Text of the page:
Notes: Lieber back in the saddle
Piniella discusses contract ... sort of; Howry toils in ninth
PEORIA, Ariz. -- Jon Lieber looked just like the Jon Lieber of old on Monday. The right-hander, back with the Cubs, gave up two runs on three hits over two innings against the Seattle Mariners in his first spring start. It was pretty efficient, even if he didn't think so.
"Was it really quick? I felt like I was in slow motion, honestly," Lieber said.
This was his first real game since last June. Lieber had problems with his right foot last season, which limited him to 14 games, 12 starts. On Monday, he said he made some mistakes to left-handed hitters, took a comebacker off the middle of his left foot and threw 26 pitches, 18 for strikes. All in a day's work.
"It's like my game plan always is -- let my defense work for me and make quality pitches, and I screwed up on three pitches there," Lieber said.
"He throws strikes," Cubs manager Lou Piniella said. "For not being on the mound in a while, he was impressive. I thought it was an OK performance."
Lieber, who played for the Cubs from 1999-2002, then went to the New York Yankees and the Philadelphia Phillies, signed a $3.5 million, one-year deal to return to Chicago. He's in the running for one of the two vacancies in the rotation, but he doesn't look at it that way.
"I'm glad to be back here in Chicago, that's the bottom line," he said. "Wherever they need me, that's where I'm going to go. This isn't a competition for me. I just want to go out there and show I can still pitch up to my normal par, and wherever they need to put me, they'll put me."
Even the bullpen?
"It doesn't matter," Lieber said. "I'm just glad to be back in Chicago."
Lieber said he learned a lesson last season in Philadelphia.
"I felt I approached things the wrong way last year and had a bad attitude," he said. "I was disappointed coming into camp. I didn't expect to be fighting for a spot. This year, it's the same circumstance, but I'm happy wherever they put me."
He knows it's important to put up the results to get a job.
"Trust me, I'll be the first one to tell you I [stink]," Lieber said.
Contract status: During a pregame conversation on Monday, Piniella was asked about how much longer he wants to manage. He is in the second year of his three-year deal with the Cubs.
"We'll see," Piniella said. "There's no timetable. This will be my last job, I can tell you that."
Does that mean he's open for an extension?
"I didn't say anything," Piniella said. "All I'm saying is I've got this year, and next year, nothing more, nothing less. As long as I'm enjoying it and as long as the club is playing well, and the ownership group here and the front office is satisfied, I'm open for discussion.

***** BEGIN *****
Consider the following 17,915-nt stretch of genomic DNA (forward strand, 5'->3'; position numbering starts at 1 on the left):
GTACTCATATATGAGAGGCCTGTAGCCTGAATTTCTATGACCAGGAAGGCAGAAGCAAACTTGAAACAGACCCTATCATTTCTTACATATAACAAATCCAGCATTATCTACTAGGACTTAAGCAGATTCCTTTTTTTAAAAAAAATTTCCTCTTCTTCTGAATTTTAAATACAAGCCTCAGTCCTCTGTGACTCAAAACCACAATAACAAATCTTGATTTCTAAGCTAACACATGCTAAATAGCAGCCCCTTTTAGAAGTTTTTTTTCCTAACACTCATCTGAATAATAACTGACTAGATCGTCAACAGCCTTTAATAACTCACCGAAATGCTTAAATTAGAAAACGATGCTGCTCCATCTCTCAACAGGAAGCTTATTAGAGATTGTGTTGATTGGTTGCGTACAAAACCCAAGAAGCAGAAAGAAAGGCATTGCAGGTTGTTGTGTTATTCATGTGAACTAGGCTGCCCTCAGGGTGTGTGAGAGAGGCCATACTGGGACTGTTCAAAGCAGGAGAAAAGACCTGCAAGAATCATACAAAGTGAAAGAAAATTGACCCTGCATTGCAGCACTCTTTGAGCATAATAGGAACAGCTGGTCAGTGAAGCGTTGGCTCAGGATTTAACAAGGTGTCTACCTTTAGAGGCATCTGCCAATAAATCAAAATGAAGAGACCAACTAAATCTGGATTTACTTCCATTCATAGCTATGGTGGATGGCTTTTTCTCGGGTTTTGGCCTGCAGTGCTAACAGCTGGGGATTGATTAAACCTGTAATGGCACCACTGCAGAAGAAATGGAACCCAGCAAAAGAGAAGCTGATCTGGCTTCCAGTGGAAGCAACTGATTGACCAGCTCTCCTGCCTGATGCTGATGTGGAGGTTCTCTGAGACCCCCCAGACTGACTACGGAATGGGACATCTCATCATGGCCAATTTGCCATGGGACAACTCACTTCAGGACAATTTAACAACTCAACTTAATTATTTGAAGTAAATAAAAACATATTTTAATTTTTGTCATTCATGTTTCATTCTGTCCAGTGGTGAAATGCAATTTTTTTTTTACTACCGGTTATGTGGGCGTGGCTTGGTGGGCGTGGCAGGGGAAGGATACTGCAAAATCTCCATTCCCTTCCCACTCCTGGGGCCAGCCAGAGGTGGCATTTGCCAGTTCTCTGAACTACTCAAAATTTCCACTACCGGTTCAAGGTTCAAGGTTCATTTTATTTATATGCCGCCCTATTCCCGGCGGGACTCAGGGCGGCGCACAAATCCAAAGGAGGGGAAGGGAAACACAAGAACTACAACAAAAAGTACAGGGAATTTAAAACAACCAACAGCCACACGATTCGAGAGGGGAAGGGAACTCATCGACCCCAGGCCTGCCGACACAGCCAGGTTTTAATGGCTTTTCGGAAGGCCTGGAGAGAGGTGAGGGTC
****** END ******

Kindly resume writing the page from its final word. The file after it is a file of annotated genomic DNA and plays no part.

"But I'm not looking ahead. I'm looking at this year, and this year's team and doing the best I can, and next year will take care of itself."
Arms race: Bob Howry gave up three runs on five hits and struck out two in one inning against the Mariners. Piniella would prefer a 1-2-3 ninth.
"It's a mystery why he struggles in the spring and early into the season," Piniella said. "It looked like he was throwing the ball fairly well. I talked to [pitching coach Larry Rothschild] in the ninth inning and said, 'What can we do different?' We're going to talk about it."
Howry, one of three candidates for the closer job, does seem to get better after getting more work.
"I'm sure pitching him every day in Spring Training is not the answer," Piniella said.
One option might be to get the right-hander to throw more offspeed pitches early and use his slider more, so he's not dependent on his fastball.
Aches and pains: Mark DeRosa, sidelined for a week to get treatment for an irregular heartbeat, worked out Monday for the first time in Mesa.
"He looked a little rusty," Piniella said of DeRosa, who underwent a procedure in Chicago last Thursday to correct an irregular heartbeat. "Now we have to take it easy with him and get him ready to play sometime next week."
DeRosa left the Cubs' camp before he had a chance to face live batting practice.
"We're a good week away, at least, from playing games and probably a little more like 10 days," Piniella said. "We can't rush him."
Aramis Ramirez, out with inflammation in his right shoulder, and Daryle Ward, bothered by a sore gluteus muscle, both could play Thursday. However, Alfonso Soriano's right finger was swollen on Monday. He suffered a nondisplaced fracture during drills when a ball hit the tip of his finger. Soriano could be sidelined at least five days, if not more.
"I thought this would be an easy Spring Training, I really did," Piniella said. "I don't know, is there such a thing as an easy Cub Spring Training? We've encountered some problems here early, and we've just got to ride them out. Thank God we have time and these things are happening now as opposed to later on."
Extra bases: Piniella was not happy with the baserunning mistakes on Monday. There were two on Sunday as well. ... Jeff Samardzija, appearing in his first Cactus League game, gave up one walk in two innings against the Mariners and picked up the win. ... Ronny Cedeno, who has primarily played shortstop, started in center field. ... WGN Radio has made a change in its spring broadcast schedule and will not carry Saturday's game against Arizona, but will carry the March 27 game against Milwaukee.
On deck: The Cubs and Brewers will open the regular season on March 31, but first they'll face off Tuesday at HoHoKam Park at 2:05 p.m. CT. Ryan Dempster is slated to make his second spring start for the Cubs, while the Brewers will counter with Claudio Vargas.
Carrie Muskat is a reporter for MLB.com. This story was not subject to the approval of Major League Baseball or its clubs.